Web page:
Separation and divorce are difficult for everyone. But it is often a bigger struggle for the children than anyone else. They have questions, emotional turmoil, and, inevitably, anger. That anger and hurt might be at both parents or just one.  When this happens, the child may not wish to be around a particular parent and refuse visitation.

Depending on how the child is, following court-mandated supervised visits can be a serious challenge. And, despite the child’s feelings on visitation, the truth is that the visits are not optional, nor are they up to the child’s preferences. Just like children may not wish to go to school or not drink soda, the choice is not up to them.

What Can Happen to Parents Who Do Not Enforce the Visitation?

  1. They may file a motion for an Order to Show Cause. This will often lead to an investigation into whether you really tried to get your child to the visits.
  2. You may request to modify custody if you feel the opposite parent is influencing the child.
  3. The non-custodial parent may request reunification therapy or counseling.
  4. Judges are not always sympathetic to a child’s refusal to see the other parent, especially when it is a young child. Consequently, the custodial parent can be brought up on contempt charges.
  5. The judge will order the parent to be sure the visits happen.
  6. Parents who still don’t comply can face fines or jail time.

Failing to take your child(ren) to supervised visits has a more significant effect on the parent than the child. So, what can you do to help your child see the necessity of visitation with a parent they are angry at? After all, if the court orders supervised visitation, they need to take place.

When Children Refuse Visitation

  • Child Refuses Parent VisitationNotify your lawyer and document that your child doesn’t want to cooperate with a scheduled visit. Do so via email or text so there is a written record. Be sure to state what happened and any efforts you made to convince your child to go to the visit.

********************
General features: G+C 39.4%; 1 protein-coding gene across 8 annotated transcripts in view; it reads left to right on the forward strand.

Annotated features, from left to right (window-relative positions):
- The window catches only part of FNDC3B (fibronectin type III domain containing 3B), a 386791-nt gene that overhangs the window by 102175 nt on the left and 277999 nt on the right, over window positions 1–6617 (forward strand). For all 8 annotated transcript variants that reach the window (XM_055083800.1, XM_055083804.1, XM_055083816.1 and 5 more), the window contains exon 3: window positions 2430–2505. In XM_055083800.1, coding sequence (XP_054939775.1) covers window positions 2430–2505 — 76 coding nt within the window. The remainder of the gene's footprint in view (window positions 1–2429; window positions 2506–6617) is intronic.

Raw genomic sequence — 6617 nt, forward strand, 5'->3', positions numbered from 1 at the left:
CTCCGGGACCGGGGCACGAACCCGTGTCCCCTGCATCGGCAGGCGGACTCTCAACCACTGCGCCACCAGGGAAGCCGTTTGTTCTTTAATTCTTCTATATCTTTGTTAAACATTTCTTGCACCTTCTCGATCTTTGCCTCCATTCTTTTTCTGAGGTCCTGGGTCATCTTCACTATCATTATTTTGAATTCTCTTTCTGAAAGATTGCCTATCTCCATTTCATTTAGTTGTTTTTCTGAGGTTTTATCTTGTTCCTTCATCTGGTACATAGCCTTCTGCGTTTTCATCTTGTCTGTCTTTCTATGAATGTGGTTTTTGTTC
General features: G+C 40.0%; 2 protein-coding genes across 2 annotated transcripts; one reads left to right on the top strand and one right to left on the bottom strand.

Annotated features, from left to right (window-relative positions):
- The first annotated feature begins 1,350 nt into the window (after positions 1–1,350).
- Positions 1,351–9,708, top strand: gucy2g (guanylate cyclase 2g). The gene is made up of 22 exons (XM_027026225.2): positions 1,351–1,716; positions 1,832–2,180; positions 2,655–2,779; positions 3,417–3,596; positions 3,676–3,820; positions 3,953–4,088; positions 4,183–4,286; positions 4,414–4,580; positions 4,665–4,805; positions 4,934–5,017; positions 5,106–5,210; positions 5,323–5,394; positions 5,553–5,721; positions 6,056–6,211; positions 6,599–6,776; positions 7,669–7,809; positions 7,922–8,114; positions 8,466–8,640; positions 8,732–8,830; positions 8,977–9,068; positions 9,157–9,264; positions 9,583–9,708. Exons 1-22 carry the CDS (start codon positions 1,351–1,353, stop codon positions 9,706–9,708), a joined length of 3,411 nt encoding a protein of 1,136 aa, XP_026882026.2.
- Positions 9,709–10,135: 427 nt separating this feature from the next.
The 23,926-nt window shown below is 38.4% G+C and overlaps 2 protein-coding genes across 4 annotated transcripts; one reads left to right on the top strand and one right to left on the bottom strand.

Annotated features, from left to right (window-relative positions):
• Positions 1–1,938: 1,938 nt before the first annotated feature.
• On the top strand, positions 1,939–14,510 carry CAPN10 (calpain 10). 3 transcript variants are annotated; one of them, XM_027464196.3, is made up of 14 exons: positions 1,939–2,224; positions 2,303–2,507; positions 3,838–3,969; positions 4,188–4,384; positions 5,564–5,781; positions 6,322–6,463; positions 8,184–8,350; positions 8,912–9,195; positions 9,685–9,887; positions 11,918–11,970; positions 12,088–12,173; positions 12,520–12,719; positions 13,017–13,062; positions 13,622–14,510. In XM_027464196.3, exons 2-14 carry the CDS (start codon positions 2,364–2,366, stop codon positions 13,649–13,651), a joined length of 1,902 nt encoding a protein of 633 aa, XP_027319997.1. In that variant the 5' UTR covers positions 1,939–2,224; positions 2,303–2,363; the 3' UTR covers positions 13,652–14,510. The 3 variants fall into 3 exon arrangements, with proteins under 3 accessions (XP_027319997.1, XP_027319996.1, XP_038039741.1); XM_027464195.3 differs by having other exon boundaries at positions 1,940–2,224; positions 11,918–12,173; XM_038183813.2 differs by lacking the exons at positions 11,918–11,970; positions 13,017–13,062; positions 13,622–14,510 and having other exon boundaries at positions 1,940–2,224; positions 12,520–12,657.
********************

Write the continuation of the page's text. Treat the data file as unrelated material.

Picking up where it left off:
• Listen to your child’s reasons for not wanting to see the other parent. Has something changed at the other parent’s home? Is the visit conflicting with a school or sports activity? Has there been a physical altercation? Talk to your child and see if you can determine why they don’t want to visit.  It’s important to determine the underlying cause of why they refuse vistation.
  • Try talking to the other parent. It may be necessary to do this with your legal counsel’s help. The conversations might not change your child’s mind, but at least the other parent knows you are trying.
  • If you suspect there may be abuse, take action immediately. Write down anything that supports your suspicions. When talking to your child, be careful not to say anything that coaches them into saying something.
  • Do your part to make the transitions between you and the other parent go as smooth as possible.

You are responsible for ensuring the supervised visits take place. But you don’t have to do it alone. The staff at Family Alliance Services is here to help. Our supervisors will observe your child’s visits and intervene if necessary so you can be sure that all is going well.  In choosing us as a supervised visit location, you can know that we are here for all parties involved. Contact us today to learn how we can help you through this difficult time.